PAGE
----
Drives to Register More Women Voters Are Successful Nationwide
Women's rights organizations are reporting success in registering voters across the country and in key target states as historic drives to get out the women’s vote continue in the weeks leading up to the presidential election on November 2. Leaders in the women’s movement spoke to the press today about their organizations’ efforts and the importance of the women’s vote, underscoring the fact that more women than men have voted in every presidential campaign since 1980, with 7.8 million more women voting in the 2000 presidential election.
Susan Carroll, a senior scholar at the Center for American Women and Politics at Rutgers University, said that this year, women voters have the ability to pull their own “November surprise,” adding that in 2000, more women voted than men in 17 out of the 18 states that were won by less than seven points.
Eleanor Smeal, president of the Feminist Majority Foundation (FMF), was in Milwaukee, Wisconsin today to hold a Get Out Her Vote rally with Amy Brenneman, star of Judging Amy. Smeal discussed the enthusiasm students on college campuses across the country have demonstrated about this election, and their desire to fight for their right to vote in the face of student vote suppression. “We think it is a good day for democracy,” Smeal said. Smeal continued, saying that after 1.15 million women and men participated in the March for Women’s Lives in April, if an unprecedented number of women voters turn out, politicians will no longer be able to ignore the numbers.
Meanwhile, the National Organization for Women (NOW) is focusing its voter mobilization drive, 10 For Change, in ten key states, such as Florida and Pennsylvania, as well as nationwide through NOW’s state chapters. Kim Gandy, president of NOW, emphasized the impact women voters will have not only in the presidential election, but also locally, voting for state representatives and school boards.
Marie Wilson, president of the White House Project and organizer of Vote, Run, Lead, an initiative to encourage women to vote and to run for office, emphasized that these efforts are just the beginning. “We are not leaving after this election,” she said.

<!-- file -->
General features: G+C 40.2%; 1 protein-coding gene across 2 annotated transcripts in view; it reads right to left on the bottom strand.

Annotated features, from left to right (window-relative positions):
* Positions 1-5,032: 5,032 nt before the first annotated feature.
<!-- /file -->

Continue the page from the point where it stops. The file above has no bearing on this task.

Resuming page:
10/30/2014 Medication Abortion Access Threatened by Oklahoma Court Ruling - An Oklahoma state district court judge has refused to block a state law restricting medication abortion, clearing the way for the law to go into affect on November 1.
The Oklahoma Coalition for Reproductive Justice, together with a local abortion clinic in Tulsa, challenged HB 2684 in September, arguing that the law was an unconstitutional restriction on non-surgical abortion in the earliest weeks of pregnancy. . . .
10/30/2014 UPS Switches Pregnant Worker Policy Ahead of Supreme Court Case - The United Parcel Service (UPS) is changing its policy on light duty assignments for pregnant workers, even though the company will stand by its refusal to extend accommodations to a former employee in an upcoming Supreme Court case.
UPS announced on Monday in a memo to employees, and in a brief filed with the US Supreme Court, that the company will begin offering temporary, light-duty positions to pregnant workers on January 1, 2015. . . .
10/30/2014 North Dakota Medical Students Speak Out Against Measure 1 - Medical students at the University of North Dakota School of Medicine and Health Sciences are asking North Dakotans to vote no on Measure 1, a personhood measure on the state ballot this fall.
The students issued published a letter in the Grand Forks Herald stating that they opposed Measure 1 in part because they are against "the government's taking control of the personal health care decisions of its citizens." Nearly 60 UND School of Medicine students signed the letter, citing concerns over the "very broad and ambiguous language" used in the proposed amendment, which has no regard for serious and life-threatening medical situations such as ectopic pregnancies.
Measure 1 would change the North Dakota state constitution to create an "inalienable right to life" for humans "at any stage of development" - including the moment of fertilization and conception. . . .